Nimbuscare is also talking to practices on the coast and are keen to share the learning we have taken from working at scale during the pandemic in York. As we move to working in an integrated care system across Humber, Coast and Vale it will become more important than ever to support each other and essential that we start to work as a system rather than individual sectors to provide the right level of care to everyone in society.
It has always amazed me that GP Practices across the UK see and treat around one million people every day - around 85% of all health interactions in the NHS happen in General Practice. Yet General Practice only receives around 11% of the NHS budget. The vast majority of NHS funding goes to acute health services within our hospitals. Any vision of the future NHS must ensure that the NHS cost effectiveness is maximised – the economic impact of the pandemic will be felt for years – I don’t think we can allow healthcare to suffer as we recover.
As Chris Whitty says, things have to change.
Currently we are seeing a huge surge in demand across the whole of health and social care – we are seeing long hospital waiting lists and people waiting longer for routine GP appointments. This requires immediate action – the system must work together and it will require investment and understanding as we move forward.
We are poised to make progress in York building on the good work that has already happened. I can speak from a General Practice perspective and I am seeing that
- We are introducing new digital technology and patient management systems so patients can contact us online and we can receive more data on their needs.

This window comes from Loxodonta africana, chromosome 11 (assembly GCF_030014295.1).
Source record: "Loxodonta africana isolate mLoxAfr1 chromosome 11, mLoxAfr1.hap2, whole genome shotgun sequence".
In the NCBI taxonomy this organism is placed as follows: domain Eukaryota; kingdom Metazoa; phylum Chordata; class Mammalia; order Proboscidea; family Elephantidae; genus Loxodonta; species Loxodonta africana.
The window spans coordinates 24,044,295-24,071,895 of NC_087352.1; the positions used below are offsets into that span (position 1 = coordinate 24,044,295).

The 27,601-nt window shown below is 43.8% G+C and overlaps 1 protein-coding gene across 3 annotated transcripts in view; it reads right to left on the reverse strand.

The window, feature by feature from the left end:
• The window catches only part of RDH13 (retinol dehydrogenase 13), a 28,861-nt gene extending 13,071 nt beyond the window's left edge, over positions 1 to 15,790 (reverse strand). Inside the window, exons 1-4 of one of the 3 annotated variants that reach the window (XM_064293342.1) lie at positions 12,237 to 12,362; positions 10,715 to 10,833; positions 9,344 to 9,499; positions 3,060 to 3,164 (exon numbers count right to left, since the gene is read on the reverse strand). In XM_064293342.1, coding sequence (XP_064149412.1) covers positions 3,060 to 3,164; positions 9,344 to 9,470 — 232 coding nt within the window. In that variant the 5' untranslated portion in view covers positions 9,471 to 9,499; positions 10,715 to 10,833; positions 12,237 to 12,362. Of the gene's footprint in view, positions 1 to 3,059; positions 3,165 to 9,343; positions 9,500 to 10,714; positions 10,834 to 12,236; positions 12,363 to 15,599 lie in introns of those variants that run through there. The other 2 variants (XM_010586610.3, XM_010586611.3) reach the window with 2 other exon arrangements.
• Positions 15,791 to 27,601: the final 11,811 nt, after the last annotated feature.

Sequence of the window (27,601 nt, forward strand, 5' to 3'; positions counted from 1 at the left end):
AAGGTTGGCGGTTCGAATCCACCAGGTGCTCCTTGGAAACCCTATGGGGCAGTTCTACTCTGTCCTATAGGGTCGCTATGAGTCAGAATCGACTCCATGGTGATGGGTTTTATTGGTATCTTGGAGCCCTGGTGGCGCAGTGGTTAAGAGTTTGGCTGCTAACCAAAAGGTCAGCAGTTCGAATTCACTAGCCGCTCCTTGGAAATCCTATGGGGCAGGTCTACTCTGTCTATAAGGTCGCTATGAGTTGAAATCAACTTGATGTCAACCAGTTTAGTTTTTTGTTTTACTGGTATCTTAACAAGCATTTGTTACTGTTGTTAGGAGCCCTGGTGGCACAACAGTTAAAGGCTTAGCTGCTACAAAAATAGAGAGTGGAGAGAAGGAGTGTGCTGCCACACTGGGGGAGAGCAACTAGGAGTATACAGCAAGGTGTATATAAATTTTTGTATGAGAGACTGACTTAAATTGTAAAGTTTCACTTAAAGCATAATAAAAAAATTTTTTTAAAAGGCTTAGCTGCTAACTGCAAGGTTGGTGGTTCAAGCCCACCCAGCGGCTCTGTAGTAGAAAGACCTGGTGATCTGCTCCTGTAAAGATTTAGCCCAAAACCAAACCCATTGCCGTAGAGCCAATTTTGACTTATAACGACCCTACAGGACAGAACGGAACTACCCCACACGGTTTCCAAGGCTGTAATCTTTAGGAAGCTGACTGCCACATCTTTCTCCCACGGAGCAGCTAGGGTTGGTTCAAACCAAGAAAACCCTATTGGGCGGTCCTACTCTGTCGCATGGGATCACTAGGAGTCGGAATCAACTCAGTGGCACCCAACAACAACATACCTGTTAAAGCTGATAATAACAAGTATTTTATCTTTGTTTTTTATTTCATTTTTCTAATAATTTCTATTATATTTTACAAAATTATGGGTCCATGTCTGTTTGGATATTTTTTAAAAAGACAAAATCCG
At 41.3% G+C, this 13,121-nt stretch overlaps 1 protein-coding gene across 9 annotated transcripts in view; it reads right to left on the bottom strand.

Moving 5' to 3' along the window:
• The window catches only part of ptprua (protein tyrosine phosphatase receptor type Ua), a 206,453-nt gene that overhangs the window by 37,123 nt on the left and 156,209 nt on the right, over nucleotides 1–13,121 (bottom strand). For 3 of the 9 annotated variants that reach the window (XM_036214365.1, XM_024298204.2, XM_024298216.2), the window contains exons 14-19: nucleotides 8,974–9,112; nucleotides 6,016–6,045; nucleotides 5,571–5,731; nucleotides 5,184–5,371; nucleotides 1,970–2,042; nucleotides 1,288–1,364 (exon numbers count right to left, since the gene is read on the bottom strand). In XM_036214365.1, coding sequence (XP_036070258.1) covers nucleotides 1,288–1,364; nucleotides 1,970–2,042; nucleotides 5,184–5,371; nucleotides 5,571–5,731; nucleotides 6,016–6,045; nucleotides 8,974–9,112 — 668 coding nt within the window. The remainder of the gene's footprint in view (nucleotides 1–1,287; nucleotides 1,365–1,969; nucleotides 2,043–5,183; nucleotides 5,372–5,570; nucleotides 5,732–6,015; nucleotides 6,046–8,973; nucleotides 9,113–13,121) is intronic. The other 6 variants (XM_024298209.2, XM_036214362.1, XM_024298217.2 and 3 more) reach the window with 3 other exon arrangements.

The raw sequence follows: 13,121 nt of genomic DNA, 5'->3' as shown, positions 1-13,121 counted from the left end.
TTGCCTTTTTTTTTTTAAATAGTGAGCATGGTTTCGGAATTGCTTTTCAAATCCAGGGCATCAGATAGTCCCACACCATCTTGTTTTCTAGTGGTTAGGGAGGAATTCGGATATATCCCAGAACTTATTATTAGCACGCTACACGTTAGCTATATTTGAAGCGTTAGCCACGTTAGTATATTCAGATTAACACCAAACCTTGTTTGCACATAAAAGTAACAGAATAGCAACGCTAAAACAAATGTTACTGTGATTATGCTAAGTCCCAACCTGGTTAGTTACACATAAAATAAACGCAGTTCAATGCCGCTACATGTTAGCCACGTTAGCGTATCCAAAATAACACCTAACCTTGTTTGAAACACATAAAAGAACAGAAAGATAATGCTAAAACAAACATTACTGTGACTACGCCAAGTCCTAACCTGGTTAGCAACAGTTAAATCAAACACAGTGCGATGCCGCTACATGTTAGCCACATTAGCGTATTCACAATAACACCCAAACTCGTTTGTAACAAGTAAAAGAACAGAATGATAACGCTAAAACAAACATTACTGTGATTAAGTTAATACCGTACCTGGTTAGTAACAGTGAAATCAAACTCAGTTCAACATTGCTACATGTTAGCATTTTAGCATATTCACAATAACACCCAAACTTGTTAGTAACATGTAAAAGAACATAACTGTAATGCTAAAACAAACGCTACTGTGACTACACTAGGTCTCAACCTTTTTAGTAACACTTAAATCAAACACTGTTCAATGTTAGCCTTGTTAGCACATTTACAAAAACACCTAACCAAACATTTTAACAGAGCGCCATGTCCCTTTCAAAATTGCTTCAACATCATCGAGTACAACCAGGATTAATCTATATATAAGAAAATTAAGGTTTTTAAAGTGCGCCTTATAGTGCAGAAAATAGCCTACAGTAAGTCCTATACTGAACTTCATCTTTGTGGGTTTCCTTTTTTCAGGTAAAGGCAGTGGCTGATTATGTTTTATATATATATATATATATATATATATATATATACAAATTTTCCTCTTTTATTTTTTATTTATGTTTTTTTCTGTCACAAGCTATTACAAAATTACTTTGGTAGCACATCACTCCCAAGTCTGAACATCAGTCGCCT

- We are recruiting a multi-professional workforce – paramedics, advanced practitioners, physios, mental health specialists, clinical pharmacists etc – to create more capacity and enable doctors to see patients with more complex issues.
- We have created an ‘at scale’ organisation (Nimbuscare) which can run services on behalf of GP practices when it makes sense to do so such as the Covid vaccination service, the Covid 19 single point of access hub and Improving Access services. The hope is that through this organisation we can work with the Hospital and the Council to deliver care differently and collaboratively.
- We are training and developing staff so they take on new skills. This means they have the right skills for our patient’s needs such as care navigators who will help you access the right care, from the right person and the right time.
One could argue that as we continue to struggle with coronavirus that now is definitely not the time for embarking on wholescale system within the NHS. However our politicians seem determined that it will happen. I am worried about what that might mean for the services we provide for patients but as ever, if required, we will throw ourselves into it and make it work. Services are stretched, clinical, managerial and administrative staff are exhausted, our patients’ needs seem to be growing but if we must adapt to another NHS organisation then so be it – as ever, if we can work together, listen to each other and understand each others’ challenges then maybe, just maybe we can get through this too.